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Early (2 weeks) vs. late (8 weeks) initiation of highly active antiretroviral treatment (HAART) significantly enhance survival of severely immunosuppressed HIV-infected adults with newly diagnosed tuberculosis: results of the CAMELIA clinical trial
BMC Proceedings volume 5, Article number: O11 (2011)
Tuberculosis (TB) remains the largest cause of death among people living with HIV/AIDS, especially among those with profound immunosuppression. Case-fatality among co-infected patients occurs mainly in the first months after the TB treatment initiation. Therefore, robust data regarding optimal timing of HAART initiation within this early period is critically needed.
The CAMELIA (CAMbodian Early vs. Late Introduction of Antiretroviral drugs) clinical trial is an open-labelled randomized clinical trial designed to compare the impact upon mortality of early (2 weeks) vs. late (8 weeks) HAART initiation after TB treatment onset in treatment-naïve adults with newly diagnosed acid-fast bacilli (AFB) positive TB and CD4+ cell count ≤ 200 cells/mm3. Patients received standard 6-month TB treatment plus stavudine, lamivudine and efavirenz in 5 hospitals in Cambodia, 2 in Phnom Penh and 3 in province. Patients were followed for 50 weeks after the last patient’s enrollment. A log-rank test was used to compare Kaplan-Meier survival curves.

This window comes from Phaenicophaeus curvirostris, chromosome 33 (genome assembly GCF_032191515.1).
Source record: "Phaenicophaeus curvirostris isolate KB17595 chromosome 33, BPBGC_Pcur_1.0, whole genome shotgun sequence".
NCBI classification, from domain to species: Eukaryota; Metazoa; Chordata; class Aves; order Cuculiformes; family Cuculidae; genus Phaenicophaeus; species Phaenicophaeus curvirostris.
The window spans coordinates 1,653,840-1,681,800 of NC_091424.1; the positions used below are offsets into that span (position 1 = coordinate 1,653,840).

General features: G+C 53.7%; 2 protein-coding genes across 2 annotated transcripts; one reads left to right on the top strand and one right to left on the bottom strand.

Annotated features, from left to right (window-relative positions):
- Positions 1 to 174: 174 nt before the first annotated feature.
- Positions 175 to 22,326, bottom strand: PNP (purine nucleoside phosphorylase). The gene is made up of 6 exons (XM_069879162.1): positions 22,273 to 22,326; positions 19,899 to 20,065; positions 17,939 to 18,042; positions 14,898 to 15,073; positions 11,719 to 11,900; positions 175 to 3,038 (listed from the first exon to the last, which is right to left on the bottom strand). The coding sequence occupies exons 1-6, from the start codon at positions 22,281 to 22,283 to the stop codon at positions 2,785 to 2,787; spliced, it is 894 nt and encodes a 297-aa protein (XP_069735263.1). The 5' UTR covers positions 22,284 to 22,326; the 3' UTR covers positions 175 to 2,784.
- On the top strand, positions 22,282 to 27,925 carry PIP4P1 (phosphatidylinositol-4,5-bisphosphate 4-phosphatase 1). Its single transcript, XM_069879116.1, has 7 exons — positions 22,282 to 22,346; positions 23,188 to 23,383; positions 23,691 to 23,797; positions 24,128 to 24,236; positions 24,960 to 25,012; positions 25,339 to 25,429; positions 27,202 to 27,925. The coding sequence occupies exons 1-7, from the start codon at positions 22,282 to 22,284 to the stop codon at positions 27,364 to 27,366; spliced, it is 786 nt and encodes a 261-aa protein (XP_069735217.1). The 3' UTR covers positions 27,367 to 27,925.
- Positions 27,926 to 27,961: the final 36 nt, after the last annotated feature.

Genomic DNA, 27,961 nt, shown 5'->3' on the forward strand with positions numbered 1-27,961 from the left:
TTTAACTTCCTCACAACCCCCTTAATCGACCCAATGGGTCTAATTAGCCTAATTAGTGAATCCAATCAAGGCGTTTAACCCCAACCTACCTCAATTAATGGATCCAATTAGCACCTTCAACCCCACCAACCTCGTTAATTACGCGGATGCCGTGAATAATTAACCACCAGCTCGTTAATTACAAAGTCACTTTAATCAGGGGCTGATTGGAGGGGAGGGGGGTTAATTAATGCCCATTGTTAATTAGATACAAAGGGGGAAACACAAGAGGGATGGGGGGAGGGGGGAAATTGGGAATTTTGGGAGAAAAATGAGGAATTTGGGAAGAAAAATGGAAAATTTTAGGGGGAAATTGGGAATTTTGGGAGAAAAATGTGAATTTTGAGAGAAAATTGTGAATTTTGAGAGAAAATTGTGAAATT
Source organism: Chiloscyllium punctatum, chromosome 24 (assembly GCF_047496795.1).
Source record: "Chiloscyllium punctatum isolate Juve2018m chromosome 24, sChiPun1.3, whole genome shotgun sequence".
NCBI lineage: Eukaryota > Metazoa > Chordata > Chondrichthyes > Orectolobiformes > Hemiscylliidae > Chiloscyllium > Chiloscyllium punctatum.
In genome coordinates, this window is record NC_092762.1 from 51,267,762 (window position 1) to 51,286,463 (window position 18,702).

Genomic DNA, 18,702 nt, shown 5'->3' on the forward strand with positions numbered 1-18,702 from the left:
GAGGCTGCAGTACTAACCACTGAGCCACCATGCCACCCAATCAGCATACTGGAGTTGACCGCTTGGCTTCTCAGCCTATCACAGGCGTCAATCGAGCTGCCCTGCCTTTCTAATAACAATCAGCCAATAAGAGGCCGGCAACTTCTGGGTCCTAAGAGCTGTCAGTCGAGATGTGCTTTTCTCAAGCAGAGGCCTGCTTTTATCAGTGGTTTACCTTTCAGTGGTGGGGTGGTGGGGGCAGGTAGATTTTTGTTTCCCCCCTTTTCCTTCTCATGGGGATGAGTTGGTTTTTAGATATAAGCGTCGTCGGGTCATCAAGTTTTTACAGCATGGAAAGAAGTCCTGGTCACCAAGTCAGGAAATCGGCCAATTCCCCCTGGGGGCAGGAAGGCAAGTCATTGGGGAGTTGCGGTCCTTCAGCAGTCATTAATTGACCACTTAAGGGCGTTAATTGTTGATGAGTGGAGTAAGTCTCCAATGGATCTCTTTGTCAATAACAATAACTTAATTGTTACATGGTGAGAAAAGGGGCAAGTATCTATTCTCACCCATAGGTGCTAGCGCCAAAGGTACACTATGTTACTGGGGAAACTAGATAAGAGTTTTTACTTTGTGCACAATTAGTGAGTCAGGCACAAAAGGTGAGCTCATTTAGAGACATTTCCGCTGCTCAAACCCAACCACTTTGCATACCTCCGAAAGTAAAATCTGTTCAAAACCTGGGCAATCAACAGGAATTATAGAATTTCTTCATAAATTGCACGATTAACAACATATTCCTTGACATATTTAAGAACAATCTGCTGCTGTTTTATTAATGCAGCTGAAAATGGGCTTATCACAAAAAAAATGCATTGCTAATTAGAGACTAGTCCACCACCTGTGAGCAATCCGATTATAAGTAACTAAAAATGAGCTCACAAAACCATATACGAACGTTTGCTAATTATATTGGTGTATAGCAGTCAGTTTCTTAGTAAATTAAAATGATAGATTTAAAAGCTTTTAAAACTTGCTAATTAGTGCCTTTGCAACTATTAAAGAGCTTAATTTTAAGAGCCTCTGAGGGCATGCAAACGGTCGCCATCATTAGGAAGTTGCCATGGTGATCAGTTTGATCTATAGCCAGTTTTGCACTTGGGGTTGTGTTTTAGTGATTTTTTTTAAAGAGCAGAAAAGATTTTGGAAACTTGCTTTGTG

661 patients (early, n=332; late, n=329) were enrolled with a median age of 35 yrs, body mass index of 16.7 kg/m2, CD4+ cell count of 25 cells/mm3 and viral load of 5.64 log copies/ml. All AFB-positive samples including sputum in 538 (81.4%) patients, were cultured. As of May 13, 2010, 149 patients were known dead (59, early arm; 90, late arm). Enhanced survival was observed in the early arm (p=0.004, see figure). At week 50, median CD4+ gain was 114 cells/mm3 and was not statistically different across arms (p=0.22); 96.5% of patients had an undetectable viral load and again no difference across arms was found (0.82). Figure 1.
Initiation of HAART 2 weeks after onset of TB treatment significantly improves survival in severely immunosuppressed HIV-infected adults with newly diagnosed tuberculosis.
Supported by grants from ANRS (#1295/12160) and NIH-NIAID (CIPRA KH #001/10425).
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Blanc, F., Sok, T., Laureillard, D. et al. Early (2 weeks) vs. late (8 weeks) initiation of highly active antiretroviral treatment (HAART) significantly enhance survival of severely immunosuppressed HIV-infected adults with newly diagnosed tuberculosis: results of the CAMELIA clinical trial. BMC Proc 5, O11 (2011). https://doi.org/10.1186/1753-6561-5-S1-O11
- Undetectable Viral Load